4.02.2012

Tutorial: Crackle Paint Box


Last weekend I was at a benefit for a old friend from school and participated in the silent auction.  The item I won had bottles of wine, candy and napkins.  I knew what I would do with the wine and candy!  The napkins were so pretty I wanted to make something with them.  And this what I came up with

Supply List: Wood box, Napkin, Paint - Base Color and Topcoat contrasting, 
Martha Stewart Fine Crackle Effect, Mod Podge and Iron

  1. Paint the box with your base color. I used Bayberry Folk Art Paint and let dry for 24 hrs.
  2. Then apply with a brush or sponge brush the Martha Stewart Fine Crackle, let dry.
  3. Paint your topcoat contrasting color. I used dark brown Folk Art Paint. Then wiped off topcoat leaving color only in the cracks.
  4. I ironed the napkin flat so it was nicer to work with. The napkin I used was 3 ply so I removed the bottom 2 leaving just the top ply of the napkin. By just using the top ply of the napkin it is thinner so the crackle from the box will show through once applied.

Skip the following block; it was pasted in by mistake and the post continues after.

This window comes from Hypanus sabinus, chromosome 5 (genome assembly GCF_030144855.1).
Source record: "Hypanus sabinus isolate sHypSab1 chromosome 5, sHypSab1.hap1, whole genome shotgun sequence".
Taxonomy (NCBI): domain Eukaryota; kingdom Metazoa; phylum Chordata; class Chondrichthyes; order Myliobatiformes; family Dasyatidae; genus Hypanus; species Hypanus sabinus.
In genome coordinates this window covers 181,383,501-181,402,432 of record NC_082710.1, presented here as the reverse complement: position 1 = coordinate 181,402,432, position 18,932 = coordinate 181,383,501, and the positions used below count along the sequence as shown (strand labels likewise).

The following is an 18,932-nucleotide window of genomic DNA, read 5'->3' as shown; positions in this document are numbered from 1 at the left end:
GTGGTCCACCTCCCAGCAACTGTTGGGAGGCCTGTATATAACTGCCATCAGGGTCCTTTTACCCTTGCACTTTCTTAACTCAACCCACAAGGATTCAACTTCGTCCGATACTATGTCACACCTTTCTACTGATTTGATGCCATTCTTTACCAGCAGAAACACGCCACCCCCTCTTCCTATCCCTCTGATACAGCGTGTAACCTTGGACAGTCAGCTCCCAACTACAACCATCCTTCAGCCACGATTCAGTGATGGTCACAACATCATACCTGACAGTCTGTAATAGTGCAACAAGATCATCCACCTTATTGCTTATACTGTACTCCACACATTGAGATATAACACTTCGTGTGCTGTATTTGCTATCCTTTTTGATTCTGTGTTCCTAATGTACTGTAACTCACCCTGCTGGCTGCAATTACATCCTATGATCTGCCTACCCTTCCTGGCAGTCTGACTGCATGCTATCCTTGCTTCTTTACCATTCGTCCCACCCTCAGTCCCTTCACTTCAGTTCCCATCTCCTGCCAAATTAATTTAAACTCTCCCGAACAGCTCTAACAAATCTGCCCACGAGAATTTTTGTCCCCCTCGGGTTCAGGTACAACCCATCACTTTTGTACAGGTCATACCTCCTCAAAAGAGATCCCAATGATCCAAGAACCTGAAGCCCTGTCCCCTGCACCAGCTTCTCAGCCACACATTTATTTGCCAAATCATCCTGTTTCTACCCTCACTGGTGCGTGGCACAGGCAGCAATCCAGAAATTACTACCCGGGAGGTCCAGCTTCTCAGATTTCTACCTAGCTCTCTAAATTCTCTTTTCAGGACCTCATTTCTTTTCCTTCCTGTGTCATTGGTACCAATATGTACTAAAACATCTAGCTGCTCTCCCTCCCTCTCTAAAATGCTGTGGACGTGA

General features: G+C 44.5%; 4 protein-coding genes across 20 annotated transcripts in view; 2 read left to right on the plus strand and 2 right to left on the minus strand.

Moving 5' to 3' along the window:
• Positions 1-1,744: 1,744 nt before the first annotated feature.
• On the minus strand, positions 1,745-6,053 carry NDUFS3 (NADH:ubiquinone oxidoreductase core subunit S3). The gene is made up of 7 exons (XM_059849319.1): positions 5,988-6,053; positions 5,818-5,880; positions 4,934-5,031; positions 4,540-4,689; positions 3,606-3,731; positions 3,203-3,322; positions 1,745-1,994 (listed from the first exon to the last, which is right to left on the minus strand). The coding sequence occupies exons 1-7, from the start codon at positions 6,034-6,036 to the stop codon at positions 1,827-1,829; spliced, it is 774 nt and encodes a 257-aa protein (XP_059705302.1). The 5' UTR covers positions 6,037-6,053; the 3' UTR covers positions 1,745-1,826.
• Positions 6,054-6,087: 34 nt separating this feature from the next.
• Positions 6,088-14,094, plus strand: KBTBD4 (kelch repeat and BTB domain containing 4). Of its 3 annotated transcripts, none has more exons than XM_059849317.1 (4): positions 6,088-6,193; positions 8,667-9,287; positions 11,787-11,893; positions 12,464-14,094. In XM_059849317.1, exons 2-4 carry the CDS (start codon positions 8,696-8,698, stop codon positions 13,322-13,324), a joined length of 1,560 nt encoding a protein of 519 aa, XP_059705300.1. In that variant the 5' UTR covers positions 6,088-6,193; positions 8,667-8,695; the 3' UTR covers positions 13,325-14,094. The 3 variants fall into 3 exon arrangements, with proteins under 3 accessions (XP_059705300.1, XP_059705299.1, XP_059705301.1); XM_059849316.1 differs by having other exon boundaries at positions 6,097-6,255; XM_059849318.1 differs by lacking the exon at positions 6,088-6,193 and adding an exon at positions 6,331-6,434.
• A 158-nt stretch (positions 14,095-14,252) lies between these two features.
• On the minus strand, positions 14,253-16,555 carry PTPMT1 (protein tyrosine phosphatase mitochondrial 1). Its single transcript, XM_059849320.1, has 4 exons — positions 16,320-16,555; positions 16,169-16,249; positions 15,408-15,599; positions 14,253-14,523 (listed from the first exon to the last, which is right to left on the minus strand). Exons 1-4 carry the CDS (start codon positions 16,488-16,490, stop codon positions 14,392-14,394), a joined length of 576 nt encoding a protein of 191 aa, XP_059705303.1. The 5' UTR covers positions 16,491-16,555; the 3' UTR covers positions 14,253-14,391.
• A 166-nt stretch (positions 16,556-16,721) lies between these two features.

5. Cut out what you want to use from the napkin.  I decided to use the border of the napkin to wrap around the bottom part of the box and I cut out a circle of the main picture for the top of the box.
  6. Taking the piece I was using for the bottom I started on one end using my Clover mini iron and carefully ironed the piece to the box. The heat from the iron will bond the cut piece of napkin to the paint on the box so the piece will be nice and flat against the box.  I did the same with the circle piece I cut out for the top. I started ironing from the center out.
  7. Apply Mod Podge. I watered the Mod Podge down a just little on the first coat so it would brush on easier without tearing the napkin.  When that was dry I applied one more coat of Mod Podge.

A funny memory came to me when I applying the Mod Podge. When I was very young I would take a cutesy picture, burn the edges then glue it to a flat rock and "Mod Podge" it. I wonder what happened to all those masterpieces! If Mod Podge holds up like Twinkies someone will find one 100 years from now and call it primitive art!